• wall thickness < 3mm
  • valvulae conniventes (normal transverse small bowel folds) less than 3mm thick
  • small bowel diameter < 3cm
  • less than 3 air fluid levels per radiograph

pitfalls:

  • NGT removes air which is the intrinsic “contrast” on plain films
  • dilated loops filled only with fluid may not be visible on plain films
  • proximal obstruction may be difficult to diagnose on plain films

ED Mx of confirmed small bowel obstruction

  • notify surgical registrar ASAP and arrange admission
  • nil orally until decision re: surgery is made
  • strict fluid balance chart
  • iv fluids - maintenance plus replacement Rx
  • iv morphine as indicated
  • no metoclopramide prior to resolution
  • mobilise as tolerated
  • nasogastric tube insertion for all patients
    • free drainage with 4hrly aspirations
    • report increasing NG losses
    • if NG losses > 400ml in 4 hours, replace losses ml for ml with iv 0.9% saline in addition to maintenance requirements
  • consider IDC if dehydrated or impaired renal function
  • DVT prophylaxis as per surgical guidelines
  • attend to patient's usual meds

potential indications for emergent surgery

  • signs of peritonitis
  • bowel ischaemia
  • strangulated groin herniae
  • raised WCC or HR, or metabolic acidosis (base excess < -6)
  • colicky pain becomes constant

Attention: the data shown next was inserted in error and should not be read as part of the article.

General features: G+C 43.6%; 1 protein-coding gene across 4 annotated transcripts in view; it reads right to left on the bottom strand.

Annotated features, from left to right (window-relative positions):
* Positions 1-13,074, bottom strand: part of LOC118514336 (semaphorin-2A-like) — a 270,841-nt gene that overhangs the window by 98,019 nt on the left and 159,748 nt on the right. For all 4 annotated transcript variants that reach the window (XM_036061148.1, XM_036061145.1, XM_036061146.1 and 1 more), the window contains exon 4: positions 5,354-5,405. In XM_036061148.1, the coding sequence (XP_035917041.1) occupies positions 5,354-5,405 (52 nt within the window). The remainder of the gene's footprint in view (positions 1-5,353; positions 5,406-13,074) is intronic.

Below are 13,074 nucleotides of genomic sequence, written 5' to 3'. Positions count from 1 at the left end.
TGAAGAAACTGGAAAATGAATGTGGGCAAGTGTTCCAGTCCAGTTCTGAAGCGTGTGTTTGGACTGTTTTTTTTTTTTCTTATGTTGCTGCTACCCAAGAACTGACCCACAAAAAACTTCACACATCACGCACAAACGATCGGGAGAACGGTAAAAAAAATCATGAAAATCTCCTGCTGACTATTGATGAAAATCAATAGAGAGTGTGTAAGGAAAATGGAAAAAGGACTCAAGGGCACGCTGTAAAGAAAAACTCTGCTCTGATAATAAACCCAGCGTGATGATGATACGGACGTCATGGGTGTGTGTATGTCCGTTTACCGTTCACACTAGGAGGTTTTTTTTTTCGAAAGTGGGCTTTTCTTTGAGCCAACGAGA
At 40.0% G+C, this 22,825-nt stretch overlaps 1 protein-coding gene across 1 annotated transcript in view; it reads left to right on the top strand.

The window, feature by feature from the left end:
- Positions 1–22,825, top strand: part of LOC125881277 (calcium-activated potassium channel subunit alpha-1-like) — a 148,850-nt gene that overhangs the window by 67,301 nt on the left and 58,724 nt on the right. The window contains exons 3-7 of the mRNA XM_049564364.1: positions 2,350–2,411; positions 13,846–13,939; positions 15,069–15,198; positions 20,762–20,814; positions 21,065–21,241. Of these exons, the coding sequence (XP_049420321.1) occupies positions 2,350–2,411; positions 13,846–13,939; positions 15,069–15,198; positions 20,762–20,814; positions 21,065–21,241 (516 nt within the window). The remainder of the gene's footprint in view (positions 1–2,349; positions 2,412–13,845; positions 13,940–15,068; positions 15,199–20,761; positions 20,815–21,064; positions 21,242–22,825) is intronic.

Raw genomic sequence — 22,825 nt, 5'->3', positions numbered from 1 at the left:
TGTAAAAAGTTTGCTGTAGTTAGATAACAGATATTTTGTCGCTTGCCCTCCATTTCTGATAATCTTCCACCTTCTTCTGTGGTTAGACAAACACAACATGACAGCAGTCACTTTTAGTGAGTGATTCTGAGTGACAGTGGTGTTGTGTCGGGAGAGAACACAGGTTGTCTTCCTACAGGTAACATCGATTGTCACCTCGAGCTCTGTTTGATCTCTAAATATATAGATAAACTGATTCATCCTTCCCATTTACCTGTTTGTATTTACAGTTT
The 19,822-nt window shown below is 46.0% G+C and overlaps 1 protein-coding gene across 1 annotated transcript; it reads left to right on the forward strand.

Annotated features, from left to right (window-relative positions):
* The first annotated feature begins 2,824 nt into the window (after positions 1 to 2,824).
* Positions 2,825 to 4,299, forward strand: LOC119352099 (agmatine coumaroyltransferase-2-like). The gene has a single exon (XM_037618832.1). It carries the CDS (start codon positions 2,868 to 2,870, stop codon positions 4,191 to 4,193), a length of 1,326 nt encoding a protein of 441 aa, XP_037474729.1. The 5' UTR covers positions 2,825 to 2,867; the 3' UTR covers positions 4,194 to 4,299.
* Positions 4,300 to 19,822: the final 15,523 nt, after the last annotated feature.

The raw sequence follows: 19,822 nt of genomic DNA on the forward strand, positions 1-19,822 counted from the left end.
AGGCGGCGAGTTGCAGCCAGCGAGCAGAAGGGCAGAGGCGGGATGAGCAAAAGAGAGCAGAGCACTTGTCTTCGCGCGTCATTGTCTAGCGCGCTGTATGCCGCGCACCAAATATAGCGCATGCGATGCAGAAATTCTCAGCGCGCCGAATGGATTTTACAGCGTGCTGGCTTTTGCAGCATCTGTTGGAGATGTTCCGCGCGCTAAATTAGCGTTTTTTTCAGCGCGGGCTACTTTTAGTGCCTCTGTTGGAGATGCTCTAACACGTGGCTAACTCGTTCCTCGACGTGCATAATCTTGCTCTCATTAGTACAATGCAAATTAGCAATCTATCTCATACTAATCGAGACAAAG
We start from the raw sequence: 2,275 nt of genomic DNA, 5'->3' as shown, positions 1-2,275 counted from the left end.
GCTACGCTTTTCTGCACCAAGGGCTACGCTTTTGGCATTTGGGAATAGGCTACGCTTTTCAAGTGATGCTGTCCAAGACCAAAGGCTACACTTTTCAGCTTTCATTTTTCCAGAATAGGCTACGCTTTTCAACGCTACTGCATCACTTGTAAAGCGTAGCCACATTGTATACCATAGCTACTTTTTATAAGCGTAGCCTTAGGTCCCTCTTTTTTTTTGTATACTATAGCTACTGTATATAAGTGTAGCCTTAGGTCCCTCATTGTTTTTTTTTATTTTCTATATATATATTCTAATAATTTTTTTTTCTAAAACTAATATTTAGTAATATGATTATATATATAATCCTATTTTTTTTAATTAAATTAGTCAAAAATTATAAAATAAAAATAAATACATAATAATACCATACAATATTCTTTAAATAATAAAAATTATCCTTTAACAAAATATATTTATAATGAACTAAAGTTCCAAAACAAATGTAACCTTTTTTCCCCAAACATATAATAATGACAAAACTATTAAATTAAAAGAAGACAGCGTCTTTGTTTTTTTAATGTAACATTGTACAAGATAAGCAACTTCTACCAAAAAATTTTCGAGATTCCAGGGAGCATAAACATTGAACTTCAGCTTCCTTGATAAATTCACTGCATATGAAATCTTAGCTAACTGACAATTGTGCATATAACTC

intraoperative antibiotics
  • single dose iv cephazolin 1g plus iv metronidazole 500mg at induction of anaesthesia - unless already commenced for Mx of peritonitis

non-operative Mx as inpatient

  • continue initial Mx
  • surgical review at least at 4 hours then every 8 hours in the 1st 24 hours
improving
  • remove NGT
  • clear fluids orally then progress to diet
  • cease iv fluids
  • discharge when:
    • tolerating diet
    • has passed flatus or stool
    • home supports are in place
  • discharge planning:
    • outpatient F/U appt in 4 weeks
    • if virgin abdomen book small bowel XR series for prior to OP appt
    • sick certificate
    • provide written and verbal discharge instructions
    • discharge meds
no clinical improvement
  • CT abdomen with iv + oral contrast
    • prior to giving gastrograffin, aspirate NG tube then apply spigot
    • give 100mls gastrograffin orally or via NGT
    • leave NGT spigotted for 2-4 hours prior to performing CT scan BUT do not leave spigot in place > 4 hours even if CT has not been performed.
    • review CT findings and Mx accordingly
    • consider plain AXR the next day
  • consider laparotomy if complete obstruction or adverse features on CT scan
  • otherwise continue conservative Mx
sbo.txt · Last modified: 2021/01/20 21:24 by gary1